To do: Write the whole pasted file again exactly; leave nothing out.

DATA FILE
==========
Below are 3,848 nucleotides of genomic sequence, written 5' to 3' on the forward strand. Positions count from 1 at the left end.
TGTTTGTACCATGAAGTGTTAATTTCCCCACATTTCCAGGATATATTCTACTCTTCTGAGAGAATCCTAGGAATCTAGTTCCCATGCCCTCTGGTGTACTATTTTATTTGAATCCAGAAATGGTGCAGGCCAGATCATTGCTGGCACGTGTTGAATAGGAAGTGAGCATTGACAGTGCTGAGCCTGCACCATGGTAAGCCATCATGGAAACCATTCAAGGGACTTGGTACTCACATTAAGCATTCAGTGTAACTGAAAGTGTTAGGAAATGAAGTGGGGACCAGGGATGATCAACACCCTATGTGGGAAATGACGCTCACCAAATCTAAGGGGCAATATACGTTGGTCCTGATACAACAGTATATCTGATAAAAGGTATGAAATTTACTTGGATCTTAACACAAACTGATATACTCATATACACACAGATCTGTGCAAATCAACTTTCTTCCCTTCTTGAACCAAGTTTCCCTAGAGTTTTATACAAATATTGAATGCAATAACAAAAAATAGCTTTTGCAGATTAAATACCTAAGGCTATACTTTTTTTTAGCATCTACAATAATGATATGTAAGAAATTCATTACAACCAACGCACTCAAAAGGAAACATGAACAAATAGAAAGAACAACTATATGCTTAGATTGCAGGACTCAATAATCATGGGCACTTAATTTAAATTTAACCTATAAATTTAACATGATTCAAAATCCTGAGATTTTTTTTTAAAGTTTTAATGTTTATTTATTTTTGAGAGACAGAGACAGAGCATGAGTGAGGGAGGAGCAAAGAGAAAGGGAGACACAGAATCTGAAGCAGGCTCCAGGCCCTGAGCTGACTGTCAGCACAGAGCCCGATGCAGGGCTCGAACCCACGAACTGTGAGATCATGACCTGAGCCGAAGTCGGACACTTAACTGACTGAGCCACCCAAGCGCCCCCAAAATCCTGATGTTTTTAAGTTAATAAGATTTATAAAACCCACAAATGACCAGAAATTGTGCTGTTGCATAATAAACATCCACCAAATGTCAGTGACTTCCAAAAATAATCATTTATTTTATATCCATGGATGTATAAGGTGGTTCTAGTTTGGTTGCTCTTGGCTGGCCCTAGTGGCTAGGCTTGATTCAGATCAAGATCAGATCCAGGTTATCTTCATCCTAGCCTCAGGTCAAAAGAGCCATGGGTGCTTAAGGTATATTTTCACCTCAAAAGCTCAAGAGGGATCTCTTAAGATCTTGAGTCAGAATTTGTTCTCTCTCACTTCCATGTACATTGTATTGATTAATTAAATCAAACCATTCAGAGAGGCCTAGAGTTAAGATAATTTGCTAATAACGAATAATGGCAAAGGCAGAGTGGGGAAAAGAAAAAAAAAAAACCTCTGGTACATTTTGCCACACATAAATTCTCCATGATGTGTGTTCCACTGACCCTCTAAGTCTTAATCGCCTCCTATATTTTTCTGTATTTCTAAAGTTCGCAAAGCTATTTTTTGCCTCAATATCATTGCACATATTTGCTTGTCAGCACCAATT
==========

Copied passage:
Below are 3,848 nucleotides of genomic sequence, written 5' to 3' on the forward strand. Positions count from 1 at the left end.
TGTTTGTACCATGAAGTGTTAATTTCCCCACATTTCCAGGATATATTCTACTCTTCTGAGAGAATCCTAGGAATCTAGTTCCCATGCCCTCTGGTGTACTATTTTATTTGAATCCAGAAATGGTGCAGGCCAGATCATTGCTGGCACGTGTTGAATAGGAAGTGAGCATTGACAGTGCTGAGCCTGCACCATGGTAAGCCATCATGGAAACCATTCAAGGGACTTGGTACTCACATTAAGCATTCAGTGTAACTGAAAGTGTTAGGAAATGAAGTGGGGACCAGGGATGATCAACACCCTATGTGGGAAATGACGCTCACCAAATCTAAGGGGCAATATACGTTGGTCCTGATACAACAGTATATCTGATAAAAGGTATGAAATTTACTTGGATCTTAACACAAACTGATATACTCATATACACACAGATCTGTGCAAATCAACTTTCTTCCCTTCTTGAACCAAGTTTCCCTAGAGTTTTATACAAATATTGAATGCAATAACAAAAAATAGCTTTTGCAGATTAAATACCTAAGGCTATACTTTTTTTTAGCATCTACAATAATGATATGTAAGAAATTCATTACAACCAACGCACTCAAAAGGAAACATGAACAAATAGAAAGAACAACTATATGCTTAGATTGCAGGACTCAATAATCATGGGCACTTAATTTAAATTTAACCTATAAATTTAACATGATTCAAAATCCTGAGATTTTTTTTTAAAGTTTTAATGTTTATTTATTTTTGAGAGACAGAGACAGAGCATGAGTGAGGGAGGAGCAAAGAGAAAGGGAGACACAGAATCTGAAGCAGGCTCCAGGCCCTGAGCTGACTGTCAGCACAGAGCCCGATGCAGGGCTCGAACCCACGAACTGTGAGATCATGACCTGAGCCGAAGTCGGACACTTAACTGACTGAGCCACCCAAGCGCCCCCAAAATCCTGATGTTTTTAAGTTAATAAGATTTATAAAACCCACAAATGACCAGAAATTGTGCTGTTGCATAATAAACATCCACCAAATGTCAGTGACTTCCAAAAATAATCATTTATTTTATATCCATGGATGTATAAGGTGGTTCTAGTTTGGTTGCTCTTGGCTGGCCCTAGTGGCTAGGCTTGATTCAGATCAAGATCAGATCCAGGTTATCTTCATCCTAGCCTCAGGTCAAAAGAGCCATGGGTGCTTAAGGTATATTTTCACCTCAAAAGCTCAAGAGGGATCTCTTAAGATCTTGAGTCAGAATTTGTTCTCTCTCACTTCCATGTACATTGTATTGATTAATTAAATCAAACCATTCAGAGAGGCCTAGAGTTAAGATAATTTGCTAATAACGAATAATGGCAAAGGCAGAGTGGGGAAAAGAAAAAAAAAAAACCTCTGGTACATTTTGCCACACATAAATTCTCCATGATGTGTGTTCCACTGACCCTCTAAGTCTTAATCGCCTCCTATATTTTTCTGTATTTCTAAAGTTCGCAAAGCTATTTTTTGCCTCAATATCATTGCACATATTTGCTTGTCAGCACCAATT